Despite Risks, Many Long-Term Care Workers in Wisconsin Reject COVID-19 Vaccine
Suspicions about side effects and health care decision-making authority create a clash between some staff of long-term care facilities and coronavirus vaccine mandates to protect the vulnerable residents they serve.
September 14, 2021
By Madeline Fuerstenberg, Wisconsin Watch
Hannah Miller, a nursing student and employee of a long-term care facility in Eau Claire, Wisconsin, received her first dose of the COVID-19 vaccine on Aug. 23 — and not voluntarily.
“(The vaccine) hasn’t been out long enough to know what long-term effects are,” Miller told Wisconsin Watch. “We don’t know if it could cause bigger health issues in the future or cause issues, such as fertility.”
Miller said she was required to receive the vaccine by the hospital where she is completing her clinicals for school. She said she would not be able to graduate without getting it. Miller asked that her school and her workplace not be disclosed in this article.
Increasingly, health care facilities in Wisconsin and around the country require their employees to be vaccinated. Yet in long-term care facilities such as nursing homes — where residents are highly susceptible to severe illness and death from COVID-19 — some workers refuse the shot.
As of late August, Wisconsin’s rate of fully vaccinated nursing home employees was around 60%. Wisconsin’s total rate of fully vaccinated individuals between the ages of 18 and 64 is about 58.4%. By contrast, the rate among residents 65 and older is around 95%.
In mid-August, President Joe Biden ordered long-term facilities that receive federal Medicare or Medicaid funding to require their workers to be vaccinated, citing studies that show having a highly vaccinated nursing home staff is associated with a 30% reduction in COVID-19 cases. Of the 355 nursing homes in Wisconsin, 353 are Medicare and Medicaid certified. Still, some Wisconsin nursing homes are not requiring staff to be vaccinated, a spot check of facilities by Wisconsin Watch showed.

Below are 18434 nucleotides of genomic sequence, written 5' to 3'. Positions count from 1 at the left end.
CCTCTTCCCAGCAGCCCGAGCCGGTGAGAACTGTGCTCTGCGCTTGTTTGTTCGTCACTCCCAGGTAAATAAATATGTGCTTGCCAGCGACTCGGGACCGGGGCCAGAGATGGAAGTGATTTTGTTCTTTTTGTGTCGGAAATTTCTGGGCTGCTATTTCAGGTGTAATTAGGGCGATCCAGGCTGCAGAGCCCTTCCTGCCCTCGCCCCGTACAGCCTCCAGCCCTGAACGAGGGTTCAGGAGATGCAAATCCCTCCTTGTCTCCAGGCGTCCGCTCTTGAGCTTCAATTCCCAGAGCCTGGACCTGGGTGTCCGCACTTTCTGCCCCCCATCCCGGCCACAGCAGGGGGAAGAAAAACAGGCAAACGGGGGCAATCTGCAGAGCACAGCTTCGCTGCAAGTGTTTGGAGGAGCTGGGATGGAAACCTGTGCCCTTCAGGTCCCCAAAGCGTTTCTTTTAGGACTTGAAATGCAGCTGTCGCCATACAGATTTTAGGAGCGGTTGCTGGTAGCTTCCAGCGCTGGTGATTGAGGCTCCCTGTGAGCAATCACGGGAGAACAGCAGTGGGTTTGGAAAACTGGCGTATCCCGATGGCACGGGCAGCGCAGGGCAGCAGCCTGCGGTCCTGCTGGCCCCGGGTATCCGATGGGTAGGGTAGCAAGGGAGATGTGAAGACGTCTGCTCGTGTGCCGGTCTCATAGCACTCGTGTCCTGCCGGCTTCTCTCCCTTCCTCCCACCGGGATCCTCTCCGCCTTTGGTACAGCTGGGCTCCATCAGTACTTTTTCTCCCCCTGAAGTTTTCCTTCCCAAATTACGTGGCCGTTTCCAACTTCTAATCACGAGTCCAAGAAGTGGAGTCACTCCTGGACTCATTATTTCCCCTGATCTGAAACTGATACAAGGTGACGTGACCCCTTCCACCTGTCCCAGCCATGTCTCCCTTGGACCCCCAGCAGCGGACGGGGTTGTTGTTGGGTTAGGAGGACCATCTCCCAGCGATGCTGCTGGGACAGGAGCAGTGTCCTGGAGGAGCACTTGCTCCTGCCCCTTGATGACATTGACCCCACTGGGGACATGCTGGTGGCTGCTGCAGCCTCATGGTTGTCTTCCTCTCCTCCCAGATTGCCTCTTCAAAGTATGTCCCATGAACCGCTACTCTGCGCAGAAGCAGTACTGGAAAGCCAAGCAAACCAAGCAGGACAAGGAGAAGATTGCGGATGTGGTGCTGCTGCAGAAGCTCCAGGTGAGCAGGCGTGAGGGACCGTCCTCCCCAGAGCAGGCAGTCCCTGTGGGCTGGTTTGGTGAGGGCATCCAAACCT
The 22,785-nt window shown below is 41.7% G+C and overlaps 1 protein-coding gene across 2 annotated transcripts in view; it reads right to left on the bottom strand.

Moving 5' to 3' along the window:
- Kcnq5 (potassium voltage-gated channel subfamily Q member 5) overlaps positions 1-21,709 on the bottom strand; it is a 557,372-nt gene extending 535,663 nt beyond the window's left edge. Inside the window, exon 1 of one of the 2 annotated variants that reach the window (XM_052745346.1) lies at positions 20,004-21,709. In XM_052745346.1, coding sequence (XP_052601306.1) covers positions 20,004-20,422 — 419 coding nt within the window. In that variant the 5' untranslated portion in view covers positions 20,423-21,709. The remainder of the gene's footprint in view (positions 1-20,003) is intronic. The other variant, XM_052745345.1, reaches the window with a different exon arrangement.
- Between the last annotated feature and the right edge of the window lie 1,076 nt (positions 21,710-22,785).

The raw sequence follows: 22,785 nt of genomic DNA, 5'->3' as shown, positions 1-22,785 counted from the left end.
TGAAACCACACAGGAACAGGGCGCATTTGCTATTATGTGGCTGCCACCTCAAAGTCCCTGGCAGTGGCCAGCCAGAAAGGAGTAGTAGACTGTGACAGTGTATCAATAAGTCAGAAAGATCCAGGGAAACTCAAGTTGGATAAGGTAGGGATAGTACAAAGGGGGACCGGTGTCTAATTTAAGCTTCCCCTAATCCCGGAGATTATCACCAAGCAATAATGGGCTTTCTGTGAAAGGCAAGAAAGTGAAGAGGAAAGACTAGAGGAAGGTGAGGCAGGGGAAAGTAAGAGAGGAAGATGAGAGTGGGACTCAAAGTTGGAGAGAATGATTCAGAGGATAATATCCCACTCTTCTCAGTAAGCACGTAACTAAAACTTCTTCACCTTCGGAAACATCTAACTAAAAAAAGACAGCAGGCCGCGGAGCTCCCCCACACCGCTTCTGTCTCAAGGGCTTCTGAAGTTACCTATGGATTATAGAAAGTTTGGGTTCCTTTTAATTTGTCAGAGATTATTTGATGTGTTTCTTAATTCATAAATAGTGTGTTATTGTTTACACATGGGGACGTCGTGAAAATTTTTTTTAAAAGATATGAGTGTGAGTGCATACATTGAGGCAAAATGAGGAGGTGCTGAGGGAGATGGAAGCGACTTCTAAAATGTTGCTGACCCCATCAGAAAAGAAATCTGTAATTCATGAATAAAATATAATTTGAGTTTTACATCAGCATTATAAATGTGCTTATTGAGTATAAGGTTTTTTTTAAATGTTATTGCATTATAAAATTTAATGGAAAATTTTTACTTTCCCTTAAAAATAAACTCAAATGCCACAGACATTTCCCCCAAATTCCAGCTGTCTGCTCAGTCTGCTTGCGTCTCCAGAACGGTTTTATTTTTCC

On Sept. 9, Biden upped the ante, ordering all hospitals, home health-care companies and other medical facilities that receive Medicare or Medicaid to mandate that their staffs be vaccinated. The move will affect an estimated 17 million workers at 50,000 locations across the country.
Nationwide, more than 134,000 long-term care facility residents have died from COVID-19. In Wisconsin, 3,220 people have died in such facilities as of Sept. 3 — or 42% of all COVID-19 deaths in the state, the Wisconsin Department of Health Services reports. In one of the worst outbreaks in Wisconsin, the agency found 191 residents and workers were infected in a single unnamed nursing home.
The president’s decision to issue the mandate was prompted by a Centers for Disease Control and Prevention study which found the effectiveness of the Pfizer and Moderna vaccines is waning among nursing home residents — among the first to be vaccinated in early 2021.
Decreasing vaccine-induced immunity and the emergence of the highly infectious Delta variant may be to blame, the researchers said.
“Because nursing home residents might remain at some risk for … infection despite vaccination, multiple COVID-19 prevention strategies, including infection control, testing, and vaccination of nursing home staff members, residents, and visitors, are critical,” the study recommended.
FDA approval doesn’t erase unease
As a health care employee, Miller said she will continue to do her part to keep the people around her safe by wearing a mask and washing her hands. However, Miller pointed out that the vaccines “didn’t eradicate the disease,” and she could still catch it even if she’s vaccinated.
She believes it’s too soon for a mandate. Miller said she has family members who work in health care who have quit their jobs instead of getting a required shot.
The CDC found that unvaccinated people are 29 times more likely to end up hospitalized with COVID-19 than vaccinated people. As for Miller’s concern about her ability to have children, the CDC advises that “currently no evidence shows that any vaccines, including COVID-19 vaccines, cause fertility problems (problems trying to get pregnant) in women or men.”
“I fully encourage vaccines once they have been tested and are FDA approved,” Miller said. “Vaccines are valuable and are needed, but I don’t want to be the guinea pig. I still believe everyone should have their freedom on whether to be vaccinated or not.”